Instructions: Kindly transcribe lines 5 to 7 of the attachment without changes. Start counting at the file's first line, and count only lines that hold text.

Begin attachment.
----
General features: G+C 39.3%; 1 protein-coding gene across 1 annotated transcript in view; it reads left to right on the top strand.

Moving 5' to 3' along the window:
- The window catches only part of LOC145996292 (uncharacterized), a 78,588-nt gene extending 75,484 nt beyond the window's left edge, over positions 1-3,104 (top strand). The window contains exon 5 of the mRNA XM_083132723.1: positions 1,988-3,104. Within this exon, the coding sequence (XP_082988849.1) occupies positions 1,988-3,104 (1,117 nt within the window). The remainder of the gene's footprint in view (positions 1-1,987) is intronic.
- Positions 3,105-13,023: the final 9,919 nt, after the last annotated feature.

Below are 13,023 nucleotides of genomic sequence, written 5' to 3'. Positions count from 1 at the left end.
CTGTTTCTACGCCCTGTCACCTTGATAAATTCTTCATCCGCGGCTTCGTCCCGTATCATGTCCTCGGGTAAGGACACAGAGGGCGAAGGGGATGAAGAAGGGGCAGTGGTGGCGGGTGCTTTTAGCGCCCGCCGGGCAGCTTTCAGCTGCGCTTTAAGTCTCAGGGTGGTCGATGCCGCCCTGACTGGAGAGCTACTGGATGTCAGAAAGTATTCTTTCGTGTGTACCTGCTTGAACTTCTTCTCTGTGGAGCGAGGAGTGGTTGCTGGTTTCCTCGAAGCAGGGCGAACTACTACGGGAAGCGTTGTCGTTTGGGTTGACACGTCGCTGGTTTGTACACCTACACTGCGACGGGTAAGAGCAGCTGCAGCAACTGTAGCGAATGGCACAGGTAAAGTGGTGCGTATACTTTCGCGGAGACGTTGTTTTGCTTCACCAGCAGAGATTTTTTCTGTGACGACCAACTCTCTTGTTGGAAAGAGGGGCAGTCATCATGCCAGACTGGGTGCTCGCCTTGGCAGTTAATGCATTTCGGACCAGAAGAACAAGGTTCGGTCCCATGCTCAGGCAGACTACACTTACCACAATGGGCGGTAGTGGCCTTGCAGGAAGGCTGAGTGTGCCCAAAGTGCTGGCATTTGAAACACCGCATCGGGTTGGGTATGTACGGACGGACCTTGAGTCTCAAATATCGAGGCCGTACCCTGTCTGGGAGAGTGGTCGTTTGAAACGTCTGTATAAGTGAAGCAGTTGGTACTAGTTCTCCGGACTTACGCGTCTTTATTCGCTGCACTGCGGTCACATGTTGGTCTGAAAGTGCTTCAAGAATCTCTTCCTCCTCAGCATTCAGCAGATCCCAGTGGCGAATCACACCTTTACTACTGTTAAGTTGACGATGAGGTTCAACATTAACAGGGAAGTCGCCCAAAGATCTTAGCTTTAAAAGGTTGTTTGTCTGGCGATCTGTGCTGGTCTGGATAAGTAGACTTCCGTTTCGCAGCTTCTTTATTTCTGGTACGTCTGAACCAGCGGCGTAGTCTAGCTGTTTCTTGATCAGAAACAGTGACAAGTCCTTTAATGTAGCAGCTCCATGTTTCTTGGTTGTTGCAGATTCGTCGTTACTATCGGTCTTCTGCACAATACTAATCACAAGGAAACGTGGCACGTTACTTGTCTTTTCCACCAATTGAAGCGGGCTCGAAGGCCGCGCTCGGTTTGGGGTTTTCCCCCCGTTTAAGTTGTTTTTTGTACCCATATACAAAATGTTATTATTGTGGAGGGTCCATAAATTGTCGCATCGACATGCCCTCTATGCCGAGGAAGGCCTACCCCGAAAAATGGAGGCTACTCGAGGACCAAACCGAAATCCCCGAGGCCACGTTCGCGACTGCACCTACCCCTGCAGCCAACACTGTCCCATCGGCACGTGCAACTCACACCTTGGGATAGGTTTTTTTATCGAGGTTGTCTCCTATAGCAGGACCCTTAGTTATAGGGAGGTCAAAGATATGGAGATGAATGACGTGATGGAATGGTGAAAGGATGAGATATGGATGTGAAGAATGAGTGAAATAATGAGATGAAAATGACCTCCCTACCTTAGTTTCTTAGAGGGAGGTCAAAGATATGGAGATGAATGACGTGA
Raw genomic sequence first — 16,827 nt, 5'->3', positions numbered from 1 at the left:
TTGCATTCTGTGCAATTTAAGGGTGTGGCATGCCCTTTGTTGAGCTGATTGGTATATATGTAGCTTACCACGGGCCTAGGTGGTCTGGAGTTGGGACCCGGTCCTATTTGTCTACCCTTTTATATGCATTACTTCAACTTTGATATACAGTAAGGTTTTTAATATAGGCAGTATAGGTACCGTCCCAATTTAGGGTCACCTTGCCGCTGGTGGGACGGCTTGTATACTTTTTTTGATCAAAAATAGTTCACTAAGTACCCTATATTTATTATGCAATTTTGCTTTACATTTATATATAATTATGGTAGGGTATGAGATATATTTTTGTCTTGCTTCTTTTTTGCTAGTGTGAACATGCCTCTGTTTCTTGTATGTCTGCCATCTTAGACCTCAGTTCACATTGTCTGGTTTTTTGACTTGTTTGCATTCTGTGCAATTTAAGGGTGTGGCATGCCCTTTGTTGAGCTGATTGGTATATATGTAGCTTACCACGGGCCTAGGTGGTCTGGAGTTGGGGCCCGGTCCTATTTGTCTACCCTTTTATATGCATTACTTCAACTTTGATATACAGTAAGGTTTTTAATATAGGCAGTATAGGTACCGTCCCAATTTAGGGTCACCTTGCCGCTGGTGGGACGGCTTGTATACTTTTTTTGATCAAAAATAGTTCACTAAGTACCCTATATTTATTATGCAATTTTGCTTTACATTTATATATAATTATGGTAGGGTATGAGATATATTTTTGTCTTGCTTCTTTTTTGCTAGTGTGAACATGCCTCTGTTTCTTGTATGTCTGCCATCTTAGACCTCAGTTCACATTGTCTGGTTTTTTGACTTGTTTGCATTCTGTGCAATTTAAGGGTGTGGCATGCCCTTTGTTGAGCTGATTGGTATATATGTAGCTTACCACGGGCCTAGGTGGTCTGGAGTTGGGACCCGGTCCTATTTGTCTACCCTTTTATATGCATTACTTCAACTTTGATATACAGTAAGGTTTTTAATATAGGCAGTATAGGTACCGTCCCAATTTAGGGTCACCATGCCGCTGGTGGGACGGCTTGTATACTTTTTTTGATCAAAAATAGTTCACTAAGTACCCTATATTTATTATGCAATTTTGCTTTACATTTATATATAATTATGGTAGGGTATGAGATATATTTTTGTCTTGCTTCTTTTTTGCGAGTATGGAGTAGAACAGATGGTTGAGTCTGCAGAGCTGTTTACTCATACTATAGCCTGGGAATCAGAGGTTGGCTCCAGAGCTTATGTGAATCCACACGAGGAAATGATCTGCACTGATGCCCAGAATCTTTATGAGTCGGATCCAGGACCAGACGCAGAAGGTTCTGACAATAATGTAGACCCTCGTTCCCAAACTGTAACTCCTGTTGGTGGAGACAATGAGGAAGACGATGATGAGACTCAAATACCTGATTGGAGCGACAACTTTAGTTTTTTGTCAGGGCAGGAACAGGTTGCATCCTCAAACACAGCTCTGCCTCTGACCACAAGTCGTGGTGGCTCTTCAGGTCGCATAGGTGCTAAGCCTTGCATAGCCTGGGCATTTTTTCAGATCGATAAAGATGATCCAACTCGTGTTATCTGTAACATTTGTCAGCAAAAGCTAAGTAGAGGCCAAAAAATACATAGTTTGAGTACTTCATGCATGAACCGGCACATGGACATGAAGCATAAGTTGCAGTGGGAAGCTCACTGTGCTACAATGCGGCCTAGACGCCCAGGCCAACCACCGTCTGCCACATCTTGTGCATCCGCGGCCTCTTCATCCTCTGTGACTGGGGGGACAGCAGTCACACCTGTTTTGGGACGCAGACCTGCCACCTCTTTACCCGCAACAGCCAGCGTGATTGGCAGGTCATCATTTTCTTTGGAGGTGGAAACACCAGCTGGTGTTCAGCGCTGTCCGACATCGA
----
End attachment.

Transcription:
Below are 13,023 nucleotides of genomic sequence, written 5' to 3'. Positions count from 1 at the left end.
CTGTTTCTACGCCCTGTCACCTTGATAAATTCTTCATCCGCGGCTTCGTCCCGTATCATGTCCTCGGGTAAGGACACAGAGGGCGAAGGGGATGAAGAAGGGGCAGTGGTGGCGGGTGCTTTTAGCGCCCGCCGGGCAGCTTTCAGCTGCGCTTTAAGTCTCAGGGTGGTCGATGCCGCCCTGACTGGAGAGCTACTGGATGTCAGAAAGTATTCTTTCGTGTGTACCTGCTTGAACTTCTTCTCTGTGGAGCGAGGAGTGGTTGCTGGTTTCCTCGAAGCAGGGCGAACTACTACGGGAAGCGTTGTCGTTTGGGTTGACACGTCGCTGGTTTGTACACCTACACTGCGACGGGTAAGAGCAGCTGCAGCAACTGTAGCGAATGGCACAGGTAAAGTGGTGCGTATACTTTCGCGGAGACGTTGTTTTGCTTCACCAGCAGAGATTTTTTCTGTGACGACCAACTCTCTTGTTGGAAAGAGGGGCAGTCATCATGCCAGACTGGGTGCTCGCCTTGGCAGTTAATGCATTTCGGACCAGAAGAACAAGGTTCGGTCCCATGCTCAGGCAGACTACACTTACCACAATGGGCGGTAGTGGCCTTGCAGGAAGGCTGAGTGTGCCCAAAGTGCTGGCATTTGAAACACCGCATCGGGTTGGGTATGTACGGACGGACCTTGAGTCTCAAATATCGAGGCCGTACCCTGTCTGGGAGAGTGGTCGTTTGAAACGTCTGTATAAGTGAAGCAGTTGGTACTAGTTCTCCGGACTTACGCGTCTTTATTCGCTGCACTGCGGTCACATGTTGGTCTGAAAGTGCTTCAAGAATCTCTTCCTCCTCAGCATTCAGCAGATCCCAGTGGCGAATCACACCTTTACTACTGTTAAGTTGACGATGAGGTTCAACATTAACAGGGAAGTCGCCCAAAGATCTTAGCTTTAAAAGGTTGTTTGTCTGGCGATCTGTGCTGGTCTGGATAAGTAGACTTCCGTTTCGCAGCTTCTTTATTTCTGGTACGTCTGAACCAGCGGCGTAGTCTAGCTGTTTCTTGATCAGAAACAGTGACAAGTCCTTTAATGTAGCAGCTCCATGTTTCTTGGTTGTTGCAGATTCGTCGTTACTATCGGTCTTCTGCACAATACTAATCACAAGGAAACGTGGCACGTTACTTGTCTTTTCCACCAATTGAAGCGGGCTCGAAGGCCGCGCTCGGTTTGGGGTTTTCCCCCCGTTTAAGTTGTTTTTTGTACCCATATACAAAATGTTATTATTGTGGAGGGTCCATAAATTGTCGCATCGACATGCCCTCTATGCCGAGGAAGGCCTACCCCGAAAAATGGAGGCTACTCGAGGACCAAACCGAAATCCCCGAGGCCACGTTCGCGACTGCACCTACCCCTGCAGCCAACACTGTCCCATCGGCACGTGCAACTCACACCTTGGGATAGGTTTTTTTATCGAGGTTGTCTCCTATAGCAGGACCCTTAGTTATAGGGAGGTCAAAGATATGGAGATGAATGACGTGATGGAATGGTGAAAGGATGAGATATGGATGTGAAGAATGAGTGAAATAATGAGATGAAAATGACCTCCCTACCTTAGTTTCTTAGAGGGAGGTCAAAGATATGGAGATGAATGACGTGA
Raw genomic sequence first — 16,827 nt, 5'->3', positions numbered from 1 at the left: